577 F2d 7 Terrazas v. Vance

577 F.2d 7

Laurence J. TERRAZAS, Plaintiff-Appellant,
Cyrus VANCE, Secretary of State, Defendant-Appellee.

No. 77-2007.

United States Court of Appeals,
Seventh Circuit.

Argued April 13, 1978.
Decided May 26, 1978.

Kenneth K. Ditkowsky, Chicago, Ill., for plaintiff-appellant.

Thomas P. Sullivan, Michael Lee Diegel, U. S. Atty., Chicago, Ill., for defendant-appellee.

Before CASTLE, Senior Circuit Judge, and SWYGERT and SPRECHER, Circuit Judges.

SPRECHER, Circuit Judge.


The issue in this appeal is what standard of proof a district court should apply in deciding whether an individual voluntarily renounced his United States citizenship and thereby expatriated himself under 8 U.S.C. § 1481.


* Plaintiff was born in Takoma Park, Maryland on December 13, 1947. His father was a citizen of Mexico and his mother was a citizen of the United States. Plaintiff, therefore, under the Fourteenth Amendment1 and the laws of Mexico was at birth a citizen of both the United States and Mexico.


The events surrounding plaintiff's apparent expatriation transpired in 1970-71 while plaintiff was a student">student at the Colegio Comercial Ingles in Monterrey, Mexico. Plaintiff claims that he was told by an official of that college that a Certificate of Mexican Nationality was necessary as evidence of his citizenship which in turn was a requirement for graduation.2 Thus, in September 1970, while plaintiff was in the United States for a Selective Service physical examination for possible induction in the army, his father procured an application for a Certificate which he instructed the plaintiff to sign.


On the application was printed in Spanish the following translated material:I therefore hereby expressly renounce ______ citizenship, as well as any submission, obedience, and loyalty to my foreign government, especially to that of ______, of which I might have been subject, all protection foreign to the laws and authorities of Mexico, all rights which treaties or international law grant to foreigners; and furthermore I swear adherence, obedience, and submission to the law and authorities of the Mexican Republic.


Ultimately, the blanks were filled in with the Spanish equivalents of the words "United States" ("Estados Unidos") and "North America" ("Norteamericana"), respectively. Plaintiff, however, maintains that when he signed the application, none of the blanks were filled in and that he had no idea that he was renouncing his United States citizenship.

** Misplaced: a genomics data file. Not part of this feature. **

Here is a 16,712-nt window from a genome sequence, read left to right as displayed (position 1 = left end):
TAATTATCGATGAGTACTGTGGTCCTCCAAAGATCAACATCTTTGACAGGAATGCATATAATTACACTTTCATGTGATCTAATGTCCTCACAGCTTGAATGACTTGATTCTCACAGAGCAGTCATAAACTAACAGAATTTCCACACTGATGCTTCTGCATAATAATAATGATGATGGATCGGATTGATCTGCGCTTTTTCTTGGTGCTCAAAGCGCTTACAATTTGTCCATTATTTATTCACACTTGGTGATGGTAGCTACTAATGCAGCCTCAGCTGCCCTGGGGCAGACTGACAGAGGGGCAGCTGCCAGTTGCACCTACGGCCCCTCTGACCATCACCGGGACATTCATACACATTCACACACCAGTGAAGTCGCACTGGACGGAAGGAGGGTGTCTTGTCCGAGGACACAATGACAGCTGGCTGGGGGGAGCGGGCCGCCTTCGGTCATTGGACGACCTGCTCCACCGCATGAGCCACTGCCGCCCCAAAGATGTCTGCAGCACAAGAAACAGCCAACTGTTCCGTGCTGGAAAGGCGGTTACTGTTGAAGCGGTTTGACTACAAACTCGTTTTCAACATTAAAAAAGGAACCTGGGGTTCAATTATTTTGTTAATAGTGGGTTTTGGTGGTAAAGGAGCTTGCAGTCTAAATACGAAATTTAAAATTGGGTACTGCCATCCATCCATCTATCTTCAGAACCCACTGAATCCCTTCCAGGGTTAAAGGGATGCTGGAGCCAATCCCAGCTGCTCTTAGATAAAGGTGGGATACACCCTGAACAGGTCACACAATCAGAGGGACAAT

Plaintiff's application was sent to Mexico City and submitted by a brother of plaintiff's father to the Mexican government on November 16, 1970. On April 13, 1971, plaintiff was issued a Certificate of Mexican Nationality. Plaintiff used the Certificate to apply for a job as an insurance salesman in Mexico and to acquire a Mexican passport in order to return to the United States.3 Plaintiff also acquired a Mexican social security card and he registered with the Mexican military. Neither of these acts, however, required plaintiff to have a Certificate or to be a Mexican national.


In August 1971, plaintiff went to the United States Consulate in Monterrey, Mexico because he had been told informally by a State Department employee that the Certificate may have affected his United States citizenship. At the Consulate plaintiff met with Wesley Parsons, the Chief of the Passport Citizenship Welfare Protection Whereabouts Unit which dealt with nationality cases. Plaintiff apparently asked Mr. Parsons about the legality of dual citizenship (Tr. at 173). Mr. Parsons explained that there was no legal impediment to dual citizenship, but that plaintiff must be careful not to acquire a Certificate of Mexican Nationality (Tr. at 177). When plaintiff informed Mr. Parsons that he had acquired such a Certificate, Mr. Parsons told him "as far as I am concerned, . . . you have expatriated yourself" (Tr. at 177).4


According to Mr. Parsons, plaintiff responded to this news with two distinct reactions. First, he was surprised to learn that he had lost his United States citizenship (Tr. at 262). Second, plaintiff asked Mr. Parsons to provide him with a letter informing his draft board in Chicago that he was no longer an American citizen (Tr. at 178).5


Mr. Parsons explained to plaintiff that he lacked the authority to make a final determination as to plaintiff's citizenship and that it would be necessary to "document this case"6 by filing certain forms with the Department of State. To that end Mr. Parsons asked plaintiff to fill out various forms explaining the circumstances surrounding his acquisition of the Certificate of Mexican Nationality.